The Lakes at West Covina – Massive Apartment Development Could Revitalize Glendora Avenue Shops in West Covina
San Gabriel Valley Tribune
September 26, 2014
A housing project mixing hundreds of luxury apartments and dozens of shops in West Covina could dramatically alter a blighted Glendora Avenue neighborhood and create the downtown district West Covina lacks, but it could cost the city its image as a bedroom community.
The construction is both sad and exciting, said Former Mayor Forrest Tennant, who owns the Historical Society of West Covina museum that now faces the behemoth. The city must become more dense, but that means stepping away from the idyllic single-family homes the city’s known for, he said.
“A lot of us didn’t want to see West Covina grow upward, we didn’t want to see a lot of apartments and condominiums come in,” he said. “There are a whole lot of things I’d rather see there then what is going to be there, but it’s not in the cards for what our town is and where we’re located.”
The Lakes at West Covina, being built by Lennar Corp., will feature 450 apartment units — one and two bedrooms — and some 20,000 square feet of retail space on the site of the former Wicks Furniture at 301 S. Glendora Ave. The developers plans to have bocce ball and basketball courts; a turf soccer field; a fitness room; a public work space; and a resort-style pool with fire pits and cabanas.
The company is not releasing how much rent will cost. Construction started in March and a half-built parking garage loomed behind city officials as they posed with golden shovels during a ground-breaking ceremony Thursday.
Though it’ll change West Covina forever, Tennant said project from Lennar Multifamily Communities is the best way to create a downtown. He called it the “most historical development” since the 1950s. It’ll force the dated neighborhood — and city — to adapt, for the better, he said.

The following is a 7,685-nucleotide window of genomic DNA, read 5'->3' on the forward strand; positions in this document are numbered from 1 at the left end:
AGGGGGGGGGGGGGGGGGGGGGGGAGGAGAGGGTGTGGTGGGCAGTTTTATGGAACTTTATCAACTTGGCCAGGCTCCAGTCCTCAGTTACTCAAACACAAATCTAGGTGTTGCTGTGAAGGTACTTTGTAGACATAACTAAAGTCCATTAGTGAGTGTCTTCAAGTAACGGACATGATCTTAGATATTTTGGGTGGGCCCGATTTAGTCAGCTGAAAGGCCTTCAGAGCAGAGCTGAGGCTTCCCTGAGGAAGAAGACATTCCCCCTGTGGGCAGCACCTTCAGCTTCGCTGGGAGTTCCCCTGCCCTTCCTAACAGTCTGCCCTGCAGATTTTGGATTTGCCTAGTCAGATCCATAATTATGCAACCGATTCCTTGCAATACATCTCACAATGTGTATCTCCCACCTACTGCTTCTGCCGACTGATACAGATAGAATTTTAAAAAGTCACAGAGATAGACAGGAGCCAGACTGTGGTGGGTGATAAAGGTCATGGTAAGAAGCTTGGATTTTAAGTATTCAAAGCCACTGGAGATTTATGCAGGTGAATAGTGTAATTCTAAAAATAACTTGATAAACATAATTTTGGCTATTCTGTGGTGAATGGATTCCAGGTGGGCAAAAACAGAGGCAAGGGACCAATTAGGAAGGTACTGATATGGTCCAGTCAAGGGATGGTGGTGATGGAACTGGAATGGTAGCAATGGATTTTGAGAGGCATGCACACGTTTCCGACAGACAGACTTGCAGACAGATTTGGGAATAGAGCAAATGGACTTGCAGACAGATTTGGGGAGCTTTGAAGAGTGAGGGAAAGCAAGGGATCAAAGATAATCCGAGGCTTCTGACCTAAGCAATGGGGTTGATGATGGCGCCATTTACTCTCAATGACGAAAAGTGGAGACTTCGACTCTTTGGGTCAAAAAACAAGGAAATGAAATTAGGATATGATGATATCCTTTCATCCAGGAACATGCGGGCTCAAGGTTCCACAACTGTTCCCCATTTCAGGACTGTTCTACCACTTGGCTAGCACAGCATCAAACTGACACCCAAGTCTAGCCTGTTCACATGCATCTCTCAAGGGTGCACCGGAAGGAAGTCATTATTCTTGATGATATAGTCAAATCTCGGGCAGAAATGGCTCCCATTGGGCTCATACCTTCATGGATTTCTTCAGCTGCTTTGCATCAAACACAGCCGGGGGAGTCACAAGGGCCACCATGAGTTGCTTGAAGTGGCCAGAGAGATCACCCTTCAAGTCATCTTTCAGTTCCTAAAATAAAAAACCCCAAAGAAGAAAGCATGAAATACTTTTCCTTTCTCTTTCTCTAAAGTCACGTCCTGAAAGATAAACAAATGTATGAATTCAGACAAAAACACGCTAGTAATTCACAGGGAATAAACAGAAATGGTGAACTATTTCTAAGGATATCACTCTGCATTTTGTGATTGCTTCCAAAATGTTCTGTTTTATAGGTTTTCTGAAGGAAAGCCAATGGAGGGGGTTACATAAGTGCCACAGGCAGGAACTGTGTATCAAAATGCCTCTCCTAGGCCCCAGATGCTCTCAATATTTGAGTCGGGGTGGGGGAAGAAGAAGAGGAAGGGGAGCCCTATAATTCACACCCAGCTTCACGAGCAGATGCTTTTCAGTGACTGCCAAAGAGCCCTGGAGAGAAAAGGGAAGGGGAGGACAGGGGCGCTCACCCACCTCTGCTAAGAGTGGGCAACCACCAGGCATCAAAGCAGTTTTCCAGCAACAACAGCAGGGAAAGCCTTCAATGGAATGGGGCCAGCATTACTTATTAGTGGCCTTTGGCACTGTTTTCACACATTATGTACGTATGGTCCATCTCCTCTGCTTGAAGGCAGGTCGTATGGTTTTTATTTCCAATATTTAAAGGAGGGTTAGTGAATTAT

He recently formed a citizens group to push for upgrades along the stretch across from the developments.
“We want to come up with a plan to frankly bring the whole area up to the standards that Lennar is going bring to us,” he said. “They’re going to raise the bar of decor and niceness, and if we do it right, we’ll end up with a lovely downtown area.”
Nearby business owners varied on the block-wide development under construction now, some were excited for new customers while others feared competition and higher rent from gentrification.
“Let’s hope that it helps everybody,” said Donna Carrillo, whose cake shop opened 29 years ago. “Hopefully they’ll utilize the businesses that are already here, but we’ll have to wait and see.”
Lennar bought the 6 1/2 acre lot from the Charles Company in 2013, though that company planned a similar project years before that drew backlash from residents who said the density could forever change the community often associated with single-family homes.
The Lakes project is the largest the company is working on in California with its second largest — in Downtown L.A. — at less than half the size.
“We think it’s going to be a very important catalyst for the revitalization of old downtown West Covina,” said Scott Raynders, Vice President of California Development for Lennar. “We’ve seen successful projects like this in other cities, like Monrovia or Pasadena.”
The area seems an odd choice for luxury apartments. The blighted neighborhood has broken shop windows, graffiti and vacant store fronts. The biggest eyesore is the burned up shell of the former Great Wall restaurant. Businesses complain that vagrants defecate in the shrubbery and lurk at all hours. Cardboard blocked house windows and junk cars sat idly in driveways a block away, where no sidewalks exist. A health clinic within viewing range of the future luxury apartments helps the uninsured get medical care.
Mario Moreno, an employee at Katrina Designs on Glendora Avenue, said businesses struggle to stay open and that transients break windows and take up residence in abandoned stores. As he talked, a crew boarded up one such store behind him.
“It’s going to take time, but it’s going to be good,” he said, looking at the construction across the street. “It can’t be worse than it is.”
Mixed-use has become almost the norm in Los Angeles County, as residents want restaurants and stores within walking distance from their homes, said Rick Willson, chair of Cal Poly Pomona’s Urban and Regional Planning department. He said locals can expect more of everything — more traffic, more pedestrians and more customers shopping in more stores.
The region lacks rental housing, he said. With home ownership on the decline, it’s crucial for growth. If The Lakes is successful, the strip mall across the street will increase in value, which could mean higher rent for existing tenants. But, the new potential customers may also give businesses a chance to grow.
“It’s an opportunity for those businesses to become more prosperous, but they have to adjust their strategy to capture this new market. If they do, they should benefit,” Willson said.